The Transport Research Laboratory has recently published a detailed 116 page report of its two year investigation into using renewable energy generation within the highways network for the Highways Agency. The report focuses on Interseasonal Heat Transfer which was invented, developed and patented by ICAX Limited of London.
ICAX designed and implemented the installation for an access road adjacent to the M1 in Bedfordshire. The IHT system was monitored independently by TRL using monitoring techniques designed and implemented by TRL.
TRL’s full project report PPR302, which is available on the TRL website, explains how IHT successfully captured solar heat energy from the road (in summer 2006 & 2007), stored this in ThermalBanksin the ground and released it back to the road as needed in the following winters in order to maintain the road free of ice throughout the winter.
The TRL report states that:
“On 7 February 2007 extreme surface temperatures of -6°C and -3°C were measured for a few hours on the unheated and heated sections respectively. The following morning snow fell and briefly settled although the road surface was being maintained between 0°C and +0.5°C at the time. Apart from this one incident, no other issues were encountered in keeping the road surface above freezing. Heating was activated automatically on 16 more days than the 28 days on which salting took place on the nearby motorway. Further tests would help to refine the parameters used for triggering surface heating and to conserve heat for more extreme temperature conditions. Numerical modelling suggests that a significant improvement in winter maintenance performance is likely if the heat pipes below the road surface were at shallower depths of cover than the 120mm used in this study.”
TRL also investigated the performance of IHT to heat buildings:
“An investigation of the performance when heating a nearby building using Interseasonal Heat Transfer was also carried out. Solar heat recovered during the preceding summer was used in response to the simulated demand for building heat from December to April. This simulation protocol extracted heat from the stores, and delivered it (via a heat pump) to a buffer vessel. The buffer vessel simulates the heat load of a building by losing heat to the atmosphere at a rate determined by a pre-programmed look-up table. During this experiment about 4MWh of heat was rejected in the building heating simulation and of this about 90% was extracted from the heat store prior to boosting the fluid temperature using the heat pump. Some electricity was used to drive the pump circulating fluid from the heat store to the heat pump, and the heat pump itself, and this was taken into account in evaluating the performance of the system.”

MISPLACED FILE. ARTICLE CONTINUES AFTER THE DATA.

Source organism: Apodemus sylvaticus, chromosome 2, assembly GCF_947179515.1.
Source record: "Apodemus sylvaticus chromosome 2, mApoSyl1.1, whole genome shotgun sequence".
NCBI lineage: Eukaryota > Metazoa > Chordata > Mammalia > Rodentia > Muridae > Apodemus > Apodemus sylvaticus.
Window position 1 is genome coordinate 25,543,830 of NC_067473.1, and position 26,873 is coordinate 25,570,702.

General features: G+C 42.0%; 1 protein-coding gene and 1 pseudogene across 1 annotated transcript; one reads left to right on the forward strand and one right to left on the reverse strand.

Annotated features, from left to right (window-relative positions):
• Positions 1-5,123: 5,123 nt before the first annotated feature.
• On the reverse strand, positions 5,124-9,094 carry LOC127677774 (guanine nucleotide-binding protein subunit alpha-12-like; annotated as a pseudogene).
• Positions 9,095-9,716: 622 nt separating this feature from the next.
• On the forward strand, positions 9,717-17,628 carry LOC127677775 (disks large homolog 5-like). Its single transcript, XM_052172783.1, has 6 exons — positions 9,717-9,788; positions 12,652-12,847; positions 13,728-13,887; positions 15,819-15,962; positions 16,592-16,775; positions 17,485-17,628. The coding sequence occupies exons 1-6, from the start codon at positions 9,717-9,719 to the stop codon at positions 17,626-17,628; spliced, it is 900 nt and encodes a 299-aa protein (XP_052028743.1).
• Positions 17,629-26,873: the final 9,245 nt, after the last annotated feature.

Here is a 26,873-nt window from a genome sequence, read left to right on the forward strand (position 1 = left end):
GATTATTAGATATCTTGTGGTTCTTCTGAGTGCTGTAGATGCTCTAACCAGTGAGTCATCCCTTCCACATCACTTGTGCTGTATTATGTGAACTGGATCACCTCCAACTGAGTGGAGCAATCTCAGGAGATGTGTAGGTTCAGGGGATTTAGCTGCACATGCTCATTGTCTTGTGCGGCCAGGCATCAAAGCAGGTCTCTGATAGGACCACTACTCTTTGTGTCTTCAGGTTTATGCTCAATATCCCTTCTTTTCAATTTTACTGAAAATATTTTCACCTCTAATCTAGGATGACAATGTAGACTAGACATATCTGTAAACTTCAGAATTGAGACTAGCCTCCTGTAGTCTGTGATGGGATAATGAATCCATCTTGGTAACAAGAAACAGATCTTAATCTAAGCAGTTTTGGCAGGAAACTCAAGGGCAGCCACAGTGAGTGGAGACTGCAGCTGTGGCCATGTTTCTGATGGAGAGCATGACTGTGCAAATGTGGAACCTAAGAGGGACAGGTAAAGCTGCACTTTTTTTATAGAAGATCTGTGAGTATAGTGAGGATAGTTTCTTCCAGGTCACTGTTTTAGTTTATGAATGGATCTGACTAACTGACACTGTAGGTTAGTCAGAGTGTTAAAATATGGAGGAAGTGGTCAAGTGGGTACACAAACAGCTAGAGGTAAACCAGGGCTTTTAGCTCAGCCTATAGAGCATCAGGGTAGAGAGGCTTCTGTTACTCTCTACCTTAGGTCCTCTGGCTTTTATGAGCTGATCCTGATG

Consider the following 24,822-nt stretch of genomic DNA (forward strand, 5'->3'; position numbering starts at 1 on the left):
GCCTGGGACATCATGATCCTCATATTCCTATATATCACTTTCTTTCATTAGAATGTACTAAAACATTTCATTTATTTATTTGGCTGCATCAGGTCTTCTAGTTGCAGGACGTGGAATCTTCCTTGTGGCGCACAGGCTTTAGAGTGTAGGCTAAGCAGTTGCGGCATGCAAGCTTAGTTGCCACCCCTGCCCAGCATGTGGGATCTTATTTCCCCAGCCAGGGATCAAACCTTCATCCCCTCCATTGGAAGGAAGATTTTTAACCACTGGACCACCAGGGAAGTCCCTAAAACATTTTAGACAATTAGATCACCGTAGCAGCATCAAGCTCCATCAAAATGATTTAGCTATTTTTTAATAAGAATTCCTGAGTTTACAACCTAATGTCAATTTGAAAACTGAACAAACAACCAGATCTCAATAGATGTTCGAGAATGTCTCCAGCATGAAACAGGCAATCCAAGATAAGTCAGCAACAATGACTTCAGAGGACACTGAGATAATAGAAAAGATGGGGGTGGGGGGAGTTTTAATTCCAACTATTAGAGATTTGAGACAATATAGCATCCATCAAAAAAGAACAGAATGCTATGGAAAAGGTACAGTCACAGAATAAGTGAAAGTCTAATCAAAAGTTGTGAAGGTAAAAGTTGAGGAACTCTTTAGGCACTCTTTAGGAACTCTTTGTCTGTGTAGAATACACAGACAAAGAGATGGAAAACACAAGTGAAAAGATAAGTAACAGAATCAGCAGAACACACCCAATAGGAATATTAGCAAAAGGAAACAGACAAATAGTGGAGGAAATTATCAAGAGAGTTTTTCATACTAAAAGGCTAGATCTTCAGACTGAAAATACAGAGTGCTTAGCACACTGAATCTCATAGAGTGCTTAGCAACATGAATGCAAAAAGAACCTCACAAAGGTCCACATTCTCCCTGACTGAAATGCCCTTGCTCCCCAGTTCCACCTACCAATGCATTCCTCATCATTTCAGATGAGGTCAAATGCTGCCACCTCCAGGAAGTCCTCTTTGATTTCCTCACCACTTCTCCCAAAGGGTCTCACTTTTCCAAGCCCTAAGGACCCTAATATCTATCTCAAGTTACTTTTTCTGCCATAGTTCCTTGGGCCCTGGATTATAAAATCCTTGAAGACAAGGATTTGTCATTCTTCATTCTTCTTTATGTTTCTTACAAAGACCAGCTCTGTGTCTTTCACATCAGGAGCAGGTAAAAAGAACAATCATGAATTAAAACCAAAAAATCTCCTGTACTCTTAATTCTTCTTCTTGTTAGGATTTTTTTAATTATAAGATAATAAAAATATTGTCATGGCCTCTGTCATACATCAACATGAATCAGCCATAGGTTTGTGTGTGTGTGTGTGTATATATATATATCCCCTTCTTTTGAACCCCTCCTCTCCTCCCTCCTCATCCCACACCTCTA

And also the performance of IHT to cool buildings:
“The procedure used for the building heating simulation was effectively reversed to simulate cooling of a building in the summer. The ability to cool a building is an important feature of any Interseasonal Heat Transfer system in view of the increased temperatures likely in extended summer periods due to global warming. During a four month period from May to August 2007, about 10MWh was extracted from the simulated building and successfully transferred to one of the ground heat stores. It was concluded that there are significant advantages in providing a self-sufficient building system incorporating both heating and cooling. In this way heat recovered during the cooling period can be re-used for building heating purposes in the winter.”
ICAX Skid controls temperatures of the road surface at Toddington using under road heating
It is gratifying for ICAX that an independent organisation of the standing of TRL has published such a detailed report whose conclusions support the years of research that ICAX has invested in Interseasonal Heat Transfer and that the report on physical testing verfies the extensive computer modelling that ICAX has undertaken to predict the patterns of heat movement in the ground.
Derek Carder of TRL has written an article on the instrumented tests on the Highways Agency demonstration project at Toddington.
The full TRL Report on Interseasonal Heat Transfer is available on the TRL website. The full title is: "Performance of an Interseasonal Heat Transfer facility for collection, storage and re-use of solar heat from the road surface."